Psyllium is the seed husk of the plantago ovata plant, which originated in South Asia and Iran and has been long used as traditional herbal medicine.
Psyllium husk is a powerful plant: rich in viscous soluble fibre, it forms a gel, helping to hydrate the stools and making them easier to pass, while also binding up loose stools.
And unlike scratchy insoluble fibres from some vegetables and cereals, it won’t cause irritation in most people, even those with fussy guts like irritable bowel syndrome. In fact, psyllium is an evidence-based fibre for those with IBS!
It isn’t super fermentable, meaning that it won’t cause a lot of excess gas and bloating (although that is a risk when adding fibre for anyone with gut issues, particularly constipation)
But the really cool thing about psyllium is that it contains arabinoxylans, which promote the growth of butyrate-producing bacteria. Butyrate is a short chain fatty acid that is the primary energy source for the gut epithelial cell, meaning it’s critical for ensuring a healthy gut lining!
Research also suggests that short chain fatty acids like butyrate are supportive of the immune and nervous systems too.
Want to learn more about this super cool fibre? I have a very nerdy and in depth blog post, that details exactly how we use psyllium in our practice (including dosing and cautions) at www.desireerd.com or via the link in my bio.
If you want to crush an entire bunch of kale, make this 15 minute kale Caesar salad 🥗
A good kale Caesar salad is one of my absolute favourite things…and this one is just SO dang tasty and takes just 15 minutes to prepare (including the dressing!).
The secret to a killer kale salad? You’ve got to massage the leaves, which tenderizes them and reduces any bitterness.
My Caesar dressing is made from hemp hearts, so it’s got a ton of omega 3 fatty acids and even some protein, which I boost by panfrying up some smoked tofu.
This salad is incredibly satisfying, and makes it WAY yummier to get your greens in. Plus, it’s 100% plant-based, gluten free, nut free and even low FODMAP (with one tiny change to the dressing) so almost anyone can enjoy it.
Recipe is at www.desireerd.com or via the link in my bio…can I ask a favour??
If you try it, please leave a review or rating as it really helps the robots know that it’s a good one! It’s a totally free way to support my work, and takes just a minute! ✨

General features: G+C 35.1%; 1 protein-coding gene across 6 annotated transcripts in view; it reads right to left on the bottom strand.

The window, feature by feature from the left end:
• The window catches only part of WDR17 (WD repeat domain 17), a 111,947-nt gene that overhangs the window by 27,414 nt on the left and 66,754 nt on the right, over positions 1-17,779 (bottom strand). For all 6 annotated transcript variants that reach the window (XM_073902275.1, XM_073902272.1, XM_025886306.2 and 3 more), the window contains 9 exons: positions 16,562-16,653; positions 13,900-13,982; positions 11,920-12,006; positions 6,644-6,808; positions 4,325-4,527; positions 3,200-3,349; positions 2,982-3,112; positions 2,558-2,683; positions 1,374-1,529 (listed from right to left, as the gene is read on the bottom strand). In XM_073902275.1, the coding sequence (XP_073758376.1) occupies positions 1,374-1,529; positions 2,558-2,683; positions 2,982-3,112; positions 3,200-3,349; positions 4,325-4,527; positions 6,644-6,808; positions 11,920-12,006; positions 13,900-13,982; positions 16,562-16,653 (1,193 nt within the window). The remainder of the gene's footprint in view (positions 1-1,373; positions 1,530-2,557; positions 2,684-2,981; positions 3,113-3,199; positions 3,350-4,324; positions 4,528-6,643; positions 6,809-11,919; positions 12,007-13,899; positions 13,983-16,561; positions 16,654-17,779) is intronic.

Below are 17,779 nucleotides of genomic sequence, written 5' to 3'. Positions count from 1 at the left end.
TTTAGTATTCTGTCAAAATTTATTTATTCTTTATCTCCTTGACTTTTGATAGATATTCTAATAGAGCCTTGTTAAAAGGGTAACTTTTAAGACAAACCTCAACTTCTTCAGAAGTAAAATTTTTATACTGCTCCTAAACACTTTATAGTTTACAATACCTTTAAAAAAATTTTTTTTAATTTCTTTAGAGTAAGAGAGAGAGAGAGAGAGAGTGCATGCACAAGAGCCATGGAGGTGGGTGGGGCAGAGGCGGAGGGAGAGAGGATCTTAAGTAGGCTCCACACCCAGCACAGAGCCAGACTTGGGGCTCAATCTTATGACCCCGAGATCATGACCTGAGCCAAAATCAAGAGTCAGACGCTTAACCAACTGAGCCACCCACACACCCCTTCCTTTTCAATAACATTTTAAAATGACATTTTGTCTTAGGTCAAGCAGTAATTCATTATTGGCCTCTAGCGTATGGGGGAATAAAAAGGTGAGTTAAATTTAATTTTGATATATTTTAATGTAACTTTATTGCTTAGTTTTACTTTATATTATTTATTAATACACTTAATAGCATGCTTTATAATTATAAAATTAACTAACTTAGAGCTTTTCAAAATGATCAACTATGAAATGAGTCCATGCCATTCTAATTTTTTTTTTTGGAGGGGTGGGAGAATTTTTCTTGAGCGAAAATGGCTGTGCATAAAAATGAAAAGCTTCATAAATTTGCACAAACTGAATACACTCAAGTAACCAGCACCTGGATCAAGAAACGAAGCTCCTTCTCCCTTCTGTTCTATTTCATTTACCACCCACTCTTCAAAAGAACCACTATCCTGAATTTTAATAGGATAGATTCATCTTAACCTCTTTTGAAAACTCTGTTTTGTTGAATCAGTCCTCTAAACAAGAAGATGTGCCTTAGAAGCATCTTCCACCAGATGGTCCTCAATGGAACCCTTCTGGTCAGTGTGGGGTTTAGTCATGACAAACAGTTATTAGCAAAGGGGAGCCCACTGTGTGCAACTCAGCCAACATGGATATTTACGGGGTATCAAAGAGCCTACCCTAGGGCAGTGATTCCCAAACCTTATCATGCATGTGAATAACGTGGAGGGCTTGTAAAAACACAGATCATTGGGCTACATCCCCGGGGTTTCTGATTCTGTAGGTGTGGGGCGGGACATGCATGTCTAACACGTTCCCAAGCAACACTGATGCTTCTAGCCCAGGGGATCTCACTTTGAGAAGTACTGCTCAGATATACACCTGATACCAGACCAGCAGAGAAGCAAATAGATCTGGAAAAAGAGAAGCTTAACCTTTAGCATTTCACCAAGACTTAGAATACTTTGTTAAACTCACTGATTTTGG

Our grocery budgets are getting squeezed right now: food prices were up more than 10% in Canada in 2022 according a recent report.
With a little flexibility – and some budget shopping skills – you can still enjoy fruits and vegetables and keep the budget intact.
So I’ve partnered with @halfyourplatecanada to show you what $20 can get you in the produce aisle…and the shopping strategies I used to buy all of these fruits and veggies for $18.79 at my local supermarket in East Vancouver (AD)
Try my dietitian-approved tips to save money on produce 🍎
🥬 Plan your meals around what’s on sale: Celery pricy this week? Skip it! Kale on sale? Yes please! If you have flexible meals like soups, stews, and bowls, you can simply swap in different veggies based on what you have on hand.
🍊 Eat seasonally: I scored these Minneola tangelos because it’s citrus season!
🥕 Watch out for prepared veggies, they’re usually pricier if not on sale. Field spinach typically costs less per bite than prewashed.
🥔 Waste less: I scrub instead of peel my carrots and potatoes. Skins contain fibre + nutrients! And if you’re making a smoothie, no need to throw out spinach stems. Just wash, trim ends and blend.
🧅 Don’t overlook basics like potatoes, carrots and onions. Eaten with the skin, potatoes are high in fibre and very filling! Onions aren’t just flavouring, they’re nutrient-dense veggies that have microbiome boosting FODMAPs and plenty of anti-inflammatory phytochemicals.
🥣 Check out the bargain bins: I scored these precooked beets for over 50% off because they were close to date. I ate them right away, so no problem!
✏️ Search out neighbourhood green grocers and discount retailers, as they often have very budget friendly produce.
What are your favourite budget shopping tips?
My friends @halfyourplatecanada have some great resources on their website too.
Here’s the thing about iron. It’s not as simple as eating enough. Or choosing haem iron over non-heme iron.
Because iron interacts with a lot of other nutrients, plant factors and yes, our body’s own stubborn ideas about how much – or how little – to absorb.
Which is why you can be anemic even if you eat red meat. And why it doesn’t always resolve when you supplement.
If you’re struggling, despite following your doctor’s orders to eat iron-rich foods and take your supps, here are a few growth hacks, plant-style:
1️⃣ Separate large doses of calcium (like a 500mg supp or a venti latte) as well as caffeine from your meals. Both can hinder absorption.
2️⃣ Add vitamin C to each meal, in the form of a ½ cup of orange juice, oranges, kiwis, strawberries or bell peppers. Vitamin C reduces ferric iron in plant foods to its ferrous form, which is better absorbed.
3️⃣ Enjoy more sprouted or soaked grains, legumes and nuts. Soaking and sprouting helps to reduce the hold that phytates and oxalates have on minerals, making them more bioavailable.
If your iron stores are good, no need to take these extra steps! Just continue to eat iron rich foods and do your thing.
What plant foods have the most iron? Go to http://www.desireerd.com and search iron for a VERY comprehensive list.
The information on this site is intended as educational only and cannot replace one-on-one consultation with a registered dietitian.
We respectfully acknowledge that we live and work on the ancestral and unceded lands of the Coast Salish peoples–Sḵwx̱wú7mesh (Squamish), Stó:lō and Səl̓ílwətaʔ/Selilwitulh (Tsleil-Waututh) and xʷməθkʷəy̓əm (Musqueam) Nation.